Brad was quiet for a moment after hearing this story and then said, "I can see why that would be a big deal for him."  We talked for a moment about how much that would mean to a black child to be able to imagine that Jesus looked like them and he completely understood.  Then he paused again and asked, "But Dad wasn't Jesus actually brown?"  I explained to him that Middle Eastern was probably the proper way to say it but that yes Jesus probably looked a like like the current inhabitants of where he lived.  Then he paused again, spoke slowly like he does when he is trying to say something serious, and after a few false starts managed to say, "But Dad it doesn't really matter what Jesus looked like.  What matters is who he was.  Really Dad, it doesn't even matter what anyone looks like.  It's who they are."
     I beamed.  I smiled with pride both for him and myself.  These are things I've taught him but not by spelling them out for him but just through discussions and examples.  And he got it.  He freaking gets it at just eight years old.  Now my only real job is to make sure he doesn't forget it.  I'm sure there are some of you reading this that don't realize what the big deal is.  The big deal is that he was able to put himself in someone else's place and understand it.  The big deal is that he is learning facts beyond what he is told and thinking about them.  The big deal is that he is an eight year old boy who isn't superficial in the way he views people.  He's a deep little dude even if he does talk about the Legend of Zelda most of the time.
     Speaking of the Legend of Zelda, I bought him Wind Waker HD on the day it came out.  See that look on his face.  That's why I work, right there.  Sure food and electricity are nice but that joy is it man.  It is the meaning and the beginning and the end.  What I'm most proud of about that joy is my son is just as likely to feel it and express it over reaching the top of a hard rock to climb or being told he's going to see his grandparents or seeing a friend or a good book as he is over getting a new video game.  Brad is an easily joyed boy and shares that joy and that has to have something to do with me.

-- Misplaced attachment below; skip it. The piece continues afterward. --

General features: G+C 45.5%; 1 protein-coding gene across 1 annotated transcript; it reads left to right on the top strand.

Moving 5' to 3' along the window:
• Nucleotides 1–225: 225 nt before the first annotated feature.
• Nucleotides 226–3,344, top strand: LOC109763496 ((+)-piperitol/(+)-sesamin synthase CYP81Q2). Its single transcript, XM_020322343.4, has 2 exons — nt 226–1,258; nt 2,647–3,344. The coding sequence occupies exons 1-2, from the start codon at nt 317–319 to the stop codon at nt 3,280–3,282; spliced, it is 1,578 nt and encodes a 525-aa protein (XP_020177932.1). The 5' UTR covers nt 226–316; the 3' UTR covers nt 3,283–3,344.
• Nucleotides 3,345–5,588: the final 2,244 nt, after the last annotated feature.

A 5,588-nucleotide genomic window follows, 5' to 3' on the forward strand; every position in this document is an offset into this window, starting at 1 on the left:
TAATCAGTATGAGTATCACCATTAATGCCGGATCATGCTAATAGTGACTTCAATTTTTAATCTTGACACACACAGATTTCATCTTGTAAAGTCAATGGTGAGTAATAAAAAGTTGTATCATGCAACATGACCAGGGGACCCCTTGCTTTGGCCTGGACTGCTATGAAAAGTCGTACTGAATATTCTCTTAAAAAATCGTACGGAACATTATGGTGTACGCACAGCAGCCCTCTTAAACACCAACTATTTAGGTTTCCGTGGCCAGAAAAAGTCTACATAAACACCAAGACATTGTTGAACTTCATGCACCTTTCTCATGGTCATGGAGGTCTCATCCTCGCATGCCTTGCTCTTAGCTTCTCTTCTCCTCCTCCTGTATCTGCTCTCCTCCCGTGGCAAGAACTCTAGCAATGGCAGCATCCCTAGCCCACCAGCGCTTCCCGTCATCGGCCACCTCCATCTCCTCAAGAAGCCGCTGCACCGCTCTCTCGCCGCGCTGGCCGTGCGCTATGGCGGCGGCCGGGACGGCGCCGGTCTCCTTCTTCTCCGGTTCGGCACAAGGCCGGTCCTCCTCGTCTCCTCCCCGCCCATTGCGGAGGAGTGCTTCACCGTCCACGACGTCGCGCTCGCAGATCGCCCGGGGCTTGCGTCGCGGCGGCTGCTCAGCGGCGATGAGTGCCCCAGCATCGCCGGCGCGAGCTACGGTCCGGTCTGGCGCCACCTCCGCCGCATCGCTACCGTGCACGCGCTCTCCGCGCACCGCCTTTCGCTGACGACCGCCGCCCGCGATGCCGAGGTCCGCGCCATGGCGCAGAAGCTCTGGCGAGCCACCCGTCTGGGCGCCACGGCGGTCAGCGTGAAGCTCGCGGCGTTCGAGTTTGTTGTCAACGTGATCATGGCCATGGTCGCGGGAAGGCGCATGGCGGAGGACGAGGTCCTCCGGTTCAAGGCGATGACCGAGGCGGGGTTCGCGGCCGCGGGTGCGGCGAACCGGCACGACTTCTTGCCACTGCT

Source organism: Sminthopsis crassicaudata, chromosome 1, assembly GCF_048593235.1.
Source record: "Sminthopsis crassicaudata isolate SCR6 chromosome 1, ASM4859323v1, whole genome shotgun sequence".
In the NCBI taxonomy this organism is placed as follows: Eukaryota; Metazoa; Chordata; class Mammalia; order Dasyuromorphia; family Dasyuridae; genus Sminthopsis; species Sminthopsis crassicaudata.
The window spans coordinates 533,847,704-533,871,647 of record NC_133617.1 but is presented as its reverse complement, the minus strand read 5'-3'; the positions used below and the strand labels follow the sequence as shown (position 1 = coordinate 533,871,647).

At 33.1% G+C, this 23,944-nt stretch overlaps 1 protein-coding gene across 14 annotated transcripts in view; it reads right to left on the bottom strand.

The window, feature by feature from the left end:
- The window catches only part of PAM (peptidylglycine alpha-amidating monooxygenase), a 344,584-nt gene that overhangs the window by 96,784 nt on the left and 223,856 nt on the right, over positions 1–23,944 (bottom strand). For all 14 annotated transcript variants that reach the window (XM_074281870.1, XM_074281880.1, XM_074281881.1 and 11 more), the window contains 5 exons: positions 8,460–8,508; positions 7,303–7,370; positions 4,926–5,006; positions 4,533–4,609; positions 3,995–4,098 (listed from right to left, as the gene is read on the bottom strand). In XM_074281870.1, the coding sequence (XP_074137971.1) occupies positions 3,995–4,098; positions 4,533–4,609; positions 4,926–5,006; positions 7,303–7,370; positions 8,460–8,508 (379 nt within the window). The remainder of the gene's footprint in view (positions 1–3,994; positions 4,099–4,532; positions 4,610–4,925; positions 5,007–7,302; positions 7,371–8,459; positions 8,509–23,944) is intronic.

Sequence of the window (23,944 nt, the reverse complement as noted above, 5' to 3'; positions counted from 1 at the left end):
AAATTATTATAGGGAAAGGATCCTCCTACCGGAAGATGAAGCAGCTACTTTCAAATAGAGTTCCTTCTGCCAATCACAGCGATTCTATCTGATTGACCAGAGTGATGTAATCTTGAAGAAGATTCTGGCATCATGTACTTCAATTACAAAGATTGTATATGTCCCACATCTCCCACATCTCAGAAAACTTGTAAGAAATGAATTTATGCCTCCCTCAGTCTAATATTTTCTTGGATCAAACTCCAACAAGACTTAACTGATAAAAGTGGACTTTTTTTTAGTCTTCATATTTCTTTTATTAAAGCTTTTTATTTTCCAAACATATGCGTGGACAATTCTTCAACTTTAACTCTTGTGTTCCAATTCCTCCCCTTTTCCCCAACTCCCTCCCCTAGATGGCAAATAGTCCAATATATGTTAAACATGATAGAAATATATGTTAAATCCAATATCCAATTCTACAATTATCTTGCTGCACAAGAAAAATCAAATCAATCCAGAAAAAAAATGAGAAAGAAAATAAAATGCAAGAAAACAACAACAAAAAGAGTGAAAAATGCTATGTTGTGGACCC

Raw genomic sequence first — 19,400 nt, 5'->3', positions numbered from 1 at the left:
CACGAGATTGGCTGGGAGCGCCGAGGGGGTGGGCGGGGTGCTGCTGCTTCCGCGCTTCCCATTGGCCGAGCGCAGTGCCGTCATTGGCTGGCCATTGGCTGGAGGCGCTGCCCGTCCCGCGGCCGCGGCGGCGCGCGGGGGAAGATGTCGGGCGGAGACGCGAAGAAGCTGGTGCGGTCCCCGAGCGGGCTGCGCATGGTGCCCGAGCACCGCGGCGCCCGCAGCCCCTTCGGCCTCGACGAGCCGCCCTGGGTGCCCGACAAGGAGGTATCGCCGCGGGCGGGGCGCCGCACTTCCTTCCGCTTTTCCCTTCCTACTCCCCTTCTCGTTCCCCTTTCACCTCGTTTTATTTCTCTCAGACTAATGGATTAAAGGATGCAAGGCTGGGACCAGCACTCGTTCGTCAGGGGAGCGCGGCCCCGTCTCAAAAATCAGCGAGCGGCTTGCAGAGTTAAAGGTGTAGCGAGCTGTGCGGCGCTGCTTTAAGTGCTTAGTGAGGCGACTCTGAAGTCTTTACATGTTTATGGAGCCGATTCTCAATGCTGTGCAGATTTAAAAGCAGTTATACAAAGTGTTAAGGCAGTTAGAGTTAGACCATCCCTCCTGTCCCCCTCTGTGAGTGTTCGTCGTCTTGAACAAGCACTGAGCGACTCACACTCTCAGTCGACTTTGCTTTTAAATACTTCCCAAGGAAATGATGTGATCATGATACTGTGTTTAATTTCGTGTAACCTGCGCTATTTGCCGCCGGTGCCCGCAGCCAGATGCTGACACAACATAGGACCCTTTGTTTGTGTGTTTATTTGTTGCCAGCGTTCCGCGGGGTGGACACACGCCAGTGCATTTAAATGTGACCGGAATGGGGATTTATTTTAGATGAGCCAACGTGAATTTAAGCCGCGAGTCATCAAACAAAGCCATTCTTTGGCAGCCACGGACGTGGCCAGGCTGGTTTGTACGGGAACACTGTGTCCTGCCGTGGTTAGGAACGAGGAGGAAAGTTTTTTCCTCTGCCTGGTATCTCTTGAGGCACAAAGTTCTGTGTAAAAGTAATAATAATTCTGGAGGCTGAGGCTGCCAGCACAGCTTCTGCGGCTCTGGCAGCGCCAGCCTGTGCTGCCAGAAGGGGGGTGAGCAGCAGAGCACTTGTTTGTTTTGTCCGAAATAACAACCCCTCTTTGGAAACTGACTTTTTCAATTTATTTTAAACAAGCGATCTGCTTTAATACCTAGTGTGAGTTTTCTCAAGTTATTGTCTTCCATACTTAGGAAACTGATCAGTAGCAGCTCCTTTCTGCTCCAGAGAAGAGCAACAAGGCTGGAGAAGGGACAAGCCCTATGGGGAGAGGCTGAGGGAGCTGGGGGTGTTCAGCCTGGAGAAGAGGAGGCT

There's more to that moment than just being able to buy him a game that makes me proud of my parenting.  There's a woman I've been seeing that is a woman I like to hold and talk to and hug and kiss among other things.  She wanted to see me the night that game came out.  I explained to her that I had promised my son that I would buy him the game and play it with him that night.  It seems like such an easy thing to do; keep your priorities in order and put your child first but every parent knows it isn't as simple as it sounds and every single parent knows how tempting it can be not to because we have to do it every single moment of everyday.  Still, I manage to do it pretty well and I love myself for that.
     This picture is another example of that.  It was taken by my ex-wife the last time she was in town.  We attended Brad's football game together and then both took Brad to a barbecue festival.  We got a long well and managed to keep our differences confined to joking remarks.  We get along well enough that neither of us really minded but I do think there was a point in the day where we were both thinking enough was enough.  We hung in there until Brad was done, though, because that's what was best for him.  It's good to assure him that we aren't enemies and proving that has to be a priority.
     Then the next weekend Brad and I went down to visit my ex-wife's family.  I'm not sure what to call them.  Technically they're ex-in-laws but that's one hyphen too many and besides as one of them said I didn't get divorced from them.  Whatever I call them we had a good visit and it was good to see them.  They also watched Brad overnight for me so I could visit the woman I mentioned before.  Despite what a person or two implied that wasn't the point of the visit for me.  I squeezed that woman into our weekend visiting them not the other way around.  I didn't need to drive two and a half hours away to find a a babysitter and go on a date with a woman who only live forty-five minutes from me.  Anyway, this post is supposed to be bitterness free.

     And there's the cure for bitterness right there.  Brad's team won their first game of the year last night.  My stomach was in knots until time ran out and then...well his joy in those pictures doesn't compare to mine.  If I feel like that because he feels like that then I must be some kind of father.  And this is the part where Brad would say something smart like "yeah but what kind?" and I would laugh and call him and turd and hit him in the gut.  Just like any good father would with his son.